District leaders Caroline Laskow, Lee Berman, and Daisy Paez, along with other GSD members, joined a call last month with Luis Sanchez and Sean Quinn of the Department of Transportation to follow up from our Traffic Town Hall in January. There was very little new information on the call. DOT officials said they needed time to gather and analyze data from traffic counters that have been placed in several locations around the neighborhood.
Below is a letter from GSD President Jeremy Sherber to Sanchez and Quinn being sent today. Our goal is to set reasonable deadlines for DOT to deliver data analysis and new plans.
March 5, 2018
Luis Sanchez, Manhattan Borough Commissioner
Sean Quinn, Senior Director, Office of Bicycle and Pedestrian Programs
NYC Department of Transportation
55 Water Street
New York, NY 10041
Commissioner Sanchez and Director Quinn,
Many thanks for continuing to speak with community members about the growing traffic problem around Grand and Clinton Streets.
First of all, I’d like to get a follow-up meeting on the calendar for the week of May 21. That should provide enough time to read preliminary data from traffic counters and for us to have a more meaningful discussion of possible solutions and how to present options to the community.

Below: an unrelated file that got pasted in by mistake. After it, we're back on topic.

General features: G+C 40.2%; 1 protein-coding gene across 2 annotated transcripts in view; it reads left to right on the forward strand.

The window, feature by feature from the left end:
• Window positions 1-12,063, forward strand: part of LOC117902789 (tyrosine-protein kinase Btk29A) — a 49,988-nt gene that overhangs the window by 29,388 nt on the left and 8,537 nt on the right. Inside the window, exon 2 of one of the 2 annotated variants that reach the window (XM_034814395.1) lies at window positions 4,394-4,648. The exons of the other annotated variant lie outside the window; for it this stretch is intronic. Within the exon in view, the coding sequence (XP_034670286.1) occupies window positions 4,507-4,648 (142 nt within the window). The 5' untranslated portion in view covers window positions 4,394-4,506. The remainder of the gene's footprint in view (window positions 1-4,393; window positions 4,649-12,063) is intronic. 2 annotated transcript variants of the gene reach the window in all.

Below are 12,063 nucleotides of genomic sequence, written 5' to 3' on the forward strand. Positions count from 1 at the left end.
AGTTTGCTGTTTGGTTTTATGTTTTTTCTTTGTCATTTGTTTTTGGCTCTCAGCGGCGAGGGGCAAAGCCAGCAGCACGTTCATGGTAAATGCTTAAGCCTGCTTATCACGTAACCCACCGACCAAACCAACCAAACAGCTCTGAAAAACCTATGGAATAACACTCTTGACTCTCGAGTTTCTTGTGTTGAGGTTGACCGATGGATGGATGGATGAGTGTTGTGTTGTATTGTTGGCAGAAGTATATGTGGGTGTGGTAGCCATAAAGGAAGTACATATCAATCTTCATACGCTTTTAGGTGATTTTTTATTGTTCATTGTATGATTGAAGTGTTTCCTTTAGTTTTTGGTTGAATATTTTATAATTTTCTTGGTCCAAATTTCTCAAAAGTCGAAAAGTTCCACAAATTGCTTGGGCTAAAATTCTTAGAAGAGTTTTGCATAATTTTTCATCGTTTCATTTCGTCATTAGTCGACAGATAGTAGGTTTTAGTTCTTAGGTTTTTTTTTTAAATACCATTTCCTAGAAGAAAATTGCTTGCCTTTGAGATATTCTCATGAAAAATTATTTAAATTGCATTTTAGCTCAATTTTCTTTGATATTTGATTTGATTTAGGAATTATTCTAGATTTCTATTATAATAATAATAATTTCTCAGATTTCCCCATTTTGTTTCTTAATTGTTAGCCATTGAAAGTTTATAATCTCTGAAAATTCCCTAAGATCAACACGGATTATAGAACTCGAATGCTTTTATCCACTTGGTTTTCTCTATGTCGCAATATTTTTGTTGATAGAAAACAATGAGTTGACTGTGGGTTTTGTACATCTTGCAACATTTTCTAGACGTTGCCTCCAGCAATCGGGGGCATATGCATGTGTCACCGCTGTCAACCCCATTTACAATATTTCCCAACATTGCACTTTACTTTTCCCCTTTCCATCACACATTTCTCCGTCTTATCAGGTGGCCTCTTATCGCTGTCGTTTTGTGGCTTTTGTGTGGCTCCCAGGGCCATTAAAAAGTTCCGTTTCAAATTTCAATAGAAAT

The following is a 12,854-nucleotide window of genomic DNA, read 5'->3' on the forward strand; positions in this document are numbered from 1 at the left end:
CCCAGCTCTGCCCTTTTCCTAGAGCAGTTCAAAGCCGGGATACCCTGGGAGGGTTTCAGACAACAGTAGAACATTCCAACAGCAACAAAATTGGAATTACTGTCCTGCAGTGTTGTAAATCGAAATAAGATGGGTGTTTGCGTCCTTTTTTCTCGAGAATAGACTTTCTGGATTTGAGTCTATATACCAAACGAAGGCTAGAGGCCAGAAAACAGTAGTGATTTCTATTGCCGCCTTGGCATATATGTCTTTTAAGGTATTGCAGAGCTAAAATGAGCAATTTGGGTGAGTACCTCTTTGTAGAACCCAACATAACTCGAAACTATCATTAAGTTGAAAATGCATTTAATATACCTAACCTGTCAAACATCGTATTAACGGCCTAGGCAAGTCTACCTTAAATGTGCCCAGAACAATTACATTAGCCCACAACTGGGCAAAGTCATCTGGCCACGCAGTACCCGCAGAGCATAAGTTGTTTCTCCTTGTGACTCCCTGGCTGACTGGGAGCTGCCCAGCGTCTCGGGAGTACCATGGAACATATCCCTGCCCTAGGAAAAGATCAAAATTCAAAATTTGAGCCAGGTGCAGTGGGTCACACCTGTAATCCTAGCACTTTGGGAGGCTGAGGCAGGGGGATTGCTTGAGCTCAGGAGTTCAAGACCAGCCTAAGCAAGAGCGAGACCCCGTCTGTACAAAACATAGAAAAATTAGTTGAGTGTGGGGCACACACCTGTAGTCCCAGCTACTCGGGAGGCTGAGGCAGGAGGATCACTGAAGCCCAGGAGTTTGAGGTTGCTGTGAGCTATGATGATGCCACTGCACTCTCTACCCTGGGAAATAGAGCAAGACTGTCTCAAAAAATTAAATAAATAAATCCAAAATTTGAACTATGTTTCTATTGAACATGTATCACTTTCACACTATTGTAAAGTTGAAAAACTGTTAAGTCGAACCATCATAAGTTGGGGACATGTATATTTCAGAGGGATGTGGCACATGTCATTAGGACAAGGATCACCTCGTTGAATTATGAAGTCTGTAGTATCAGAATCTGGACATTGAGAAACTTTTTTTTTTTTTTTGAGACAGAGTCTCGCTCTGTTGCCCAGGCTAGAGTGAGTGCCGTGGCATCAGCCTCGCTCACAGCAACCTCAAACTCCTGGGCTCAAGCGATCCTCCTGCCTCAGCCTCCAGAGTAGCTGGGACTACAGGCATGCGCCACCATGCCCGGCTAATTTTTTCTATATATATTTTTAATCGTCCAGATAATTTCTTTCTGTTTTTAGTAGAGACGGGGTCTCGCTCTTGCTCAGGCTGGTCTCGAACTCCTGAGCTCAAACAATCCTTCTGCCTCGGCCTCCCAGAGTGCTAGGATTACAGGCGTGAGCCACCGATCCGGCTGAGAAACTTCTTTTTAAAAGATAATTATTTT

Are you free Tuesday, May 22 or Wednesday, May 23 at 10:00 am or 11:00 am?
Second, I want to make sure to emphasize a point that I keep hearing from neighbors, and that we tried to convey in our call last month. High-rise development in the area right around the Grand/Clinton intersection has only just started: residents and stores have yet to move in to the three buildings already constructed, two more buildings are underway, and three new developments have been announced all within the immediate area we are discussing. The new buildings will be constructed as-of-right, so DOT may never be asked to weigh in on their impact — but that does not mean they won’t have an impact. Any plan we make now to mitigate the traffic in this area must take into consideration the rapid growth these few blocks are experiencing.
The existing traffic problem creates a noise and safety challenge for our residential neighborhood. New development will only add to the amount of legitimate local traffic and to the people being affected by congestion. Next year’s L train shutdown will undoubtedly create even more traffic on these narrow streets. So the solution we are asking for is one that routes Williamsburg Bridge traffic around these blocks, not through them.
We shouldn’t have to wait years until construction has stopped to plan a better traffic pattern. Drivers need to be directed to major arteries like Houston Street, Essex Street, Allen Street, and Delancey Street. The smaller streets in this residential area are not an appropriate approach to the Williamsburg Bridge — and tweaks to signage and traffic light timing are not going to change that.
I look forward to hearing from you,
President, Grand Street Democrats